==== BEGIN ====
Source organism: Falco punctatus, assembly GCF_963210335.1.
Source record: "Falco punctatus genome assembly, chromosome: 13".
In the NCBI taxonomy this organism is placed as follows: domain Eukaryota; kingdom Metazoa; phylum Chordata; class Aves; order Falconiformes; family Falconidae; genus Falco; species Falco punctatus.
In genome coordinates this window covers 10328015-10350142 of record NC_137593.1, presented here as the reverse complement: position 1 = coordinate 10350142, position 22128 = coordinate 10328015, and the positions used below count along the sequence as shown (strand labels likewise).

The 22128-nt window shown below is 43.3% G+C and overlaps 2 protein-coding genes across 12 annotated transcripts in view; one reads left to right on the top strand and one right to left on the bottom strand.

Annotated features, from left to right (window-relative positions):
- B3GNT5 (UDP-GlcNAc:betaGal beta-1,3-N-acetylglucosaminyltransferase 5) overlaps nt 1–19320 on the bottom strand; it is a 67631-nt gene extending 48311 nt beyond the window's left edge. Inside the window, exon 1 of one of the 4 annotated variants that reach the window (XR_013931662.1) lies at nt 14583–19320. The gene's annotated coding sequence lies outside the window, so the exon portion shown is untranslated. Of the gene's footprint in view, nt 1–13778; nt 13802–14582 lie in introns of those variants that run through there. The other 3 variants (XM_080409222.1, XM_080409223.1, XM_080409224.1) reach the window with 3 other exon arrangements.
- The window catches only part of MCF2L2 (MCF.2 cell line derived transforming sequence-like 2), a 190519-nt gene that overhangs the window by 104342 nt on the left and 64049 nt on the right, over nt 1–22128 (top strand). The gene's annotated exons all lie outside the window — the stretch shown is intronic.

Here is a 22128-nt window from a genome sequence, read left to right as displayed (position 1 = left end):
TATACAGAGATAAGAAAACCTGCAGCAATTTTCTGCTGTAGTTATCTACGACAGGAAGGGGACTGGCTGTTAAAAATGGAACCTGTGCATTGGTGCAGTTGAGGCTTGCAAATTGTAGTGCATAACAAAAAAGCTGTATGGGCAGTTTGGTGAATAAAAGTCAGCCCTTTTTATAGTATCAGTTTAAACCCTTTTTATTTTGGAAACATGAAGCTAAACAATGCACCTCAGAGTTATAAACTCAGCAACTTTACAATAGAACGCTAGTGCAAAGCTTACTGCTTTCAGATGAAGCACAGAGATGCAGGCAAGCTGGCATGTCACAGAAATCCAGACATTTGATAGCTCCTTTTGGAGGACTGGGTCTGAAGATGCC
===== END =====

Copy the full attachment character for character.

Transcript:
Source organism: Falco punctatus, assembly GCF_963210335.1.
Source record: "Falco punctatus genome assembly, chromosome: 13".
In the NCBI taxonomy this organism is placed as follows: domain Eukaryota; kingdom Metazoa; phylum Chordata; class Aves; order Falconiformes; family Falconidae; genus Falco; species Falco punctatus.
In genome coordinates this window covers 10328015-10350142 of record NC_137593.1, presented here as the reverse complement: position 1 = coordinate 10350142, position 22128 = coordinate 10328015, and the positions used below count along the sequence as shown (strand labels likewise).

The 22128-nt window shown below is 43.3% G+C and overlaps 2 protein-coding genes across 12 annotated transcripts in view; one reads left to right on the top strand and one right to left on the bottom strand.

Annotated features, from left to right (window-relative positions):
- B3GNT5 (UDP-GlcNAc:betaGal beta-1,3-N-acetylglucosaminyltransferase 5) overlaps nt 1–19320 on the bottom strand; it is a 67631-nt gene extending 48311 nt beyond the window's left edge. Inside the window, exon 1 of one of the 4 annotated variants that reach the window (XR_013931662.1) lies at nt 14583–19320. The gene's annotated coding sequence lies outside the window, so the exon portion shown is untranslated. Of the gene's footprint in view, nt 1–13778; nt 13802–14582 lie in introns of those variants that run through there. The other 3 variants (XM_080409222.1, XM_080409223.1, XM_080409224.1) reach the window with 3 other exon arrangements.
- The window catches only part of MCF2L2 (MCF.2 cell line derived transforming sequence-like 2), a 190519-nt gene that overhangs the window by 104342 nt on the left and 64049 nt on the right, over nt 1–22128 (top strand). The gene's annotated exons all lie outside the window — the stretch shown is intronic.

Here is a 22128-nt window from a genome sequence, read left to right as displayed (position 1 = left end):
TATACAGAGATAAGAAAACCTGCAGCAATTTTCTGCTGTAGTTATCTACGACAGGAAGGGGACTGGCTGTTAAAAATGGAACCTGTGCATTGGTGCAGTTGAGGCTTGCAAATTGTAGTGCATAACAAAAAAGCTGTATGGGCAGTTTGGTGAATAAAAGTCAGCCCTTTTTATAGTATCAGTTTAAACCCTTTTTATTTTGGAAACATGAAGCTAAACAATGCACCTCAGAGTTATAAACTCAGCAACTTTACAATAGAACGCTAGTGCAAAGCTTACTGCTTTCAGATGAAGCACAGAGATGCAGGCAAGCTGGCATGTCACAGAAATCCAGACATTTGATAGCTCCTTTTGGAGGACTGGGTCTGAAGATGCC